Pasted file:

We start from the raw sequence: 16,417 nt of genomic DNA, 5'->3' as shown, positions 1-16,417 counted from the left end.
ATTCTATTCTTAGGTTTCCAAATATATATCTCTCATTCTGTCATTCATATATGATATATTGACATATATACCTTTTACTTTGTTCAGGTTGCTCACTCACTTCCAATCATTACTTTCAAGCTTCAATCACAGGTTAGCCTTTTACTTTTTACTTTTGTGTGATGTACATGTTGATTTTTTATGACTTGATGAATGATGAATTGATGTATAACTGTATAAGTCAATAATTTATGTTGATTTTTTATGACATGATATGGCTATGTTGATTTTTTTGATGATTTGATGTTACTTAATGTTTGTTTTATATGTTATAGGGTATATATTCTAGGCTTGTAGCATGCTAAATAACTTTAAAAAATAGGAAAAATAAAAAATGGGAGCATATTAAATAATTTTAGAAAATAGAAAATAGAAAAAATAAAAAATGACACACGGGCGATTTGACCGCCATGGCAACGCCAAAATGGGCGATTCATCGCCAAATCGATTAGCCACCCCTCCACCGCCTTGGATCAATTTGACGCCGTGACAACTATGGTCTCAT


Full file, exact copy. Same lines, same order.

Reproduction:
We start from the raw sequence: 16,417 nt of genomic DNA, 5'->3' as shown, positions 1-16,417 counted from the left end.
ATTCTATTCTTAGGTTTCCAAATATATATCTCTCATTCTGTCATTCATATATGATATATTGACATATATACCTTTTACTTTGTTCAGGTTGCTCACTCACTTCCAATCATTACTTTCAAGCTTCAATCACAGGTTAGCCTTTTACTTTTTACTTTTGTGTGATGTACATGTTGATTTTTTATGACTTGATGAATGATGAATTGATGTATAACTGTATAAGTCAATAATTTATGTTGATTTTTTATGACATGATATGGCTATGTTGATTTTTTTGATGATTTGATGTTACTTAATGTTTGTTTTATATGTTATAGGGTATATATTCTAGGCTTGTAGCATGCTAAATAACTTTAAAAAATAGGAAAAATAAAAAATGGGAGCATATTAAATAATTTTAGAAAATAGAAAATAGAAAAAATAAAAAATGACACACGGGCGATTTGACCGCCATGGCAACGCCAAAATGGGCGATTCATCGCCAAATCGATTAGCCACCCCTCCACCGCCTTGGATCAATTTGACGCCGTGACAACTATGGTCTCAT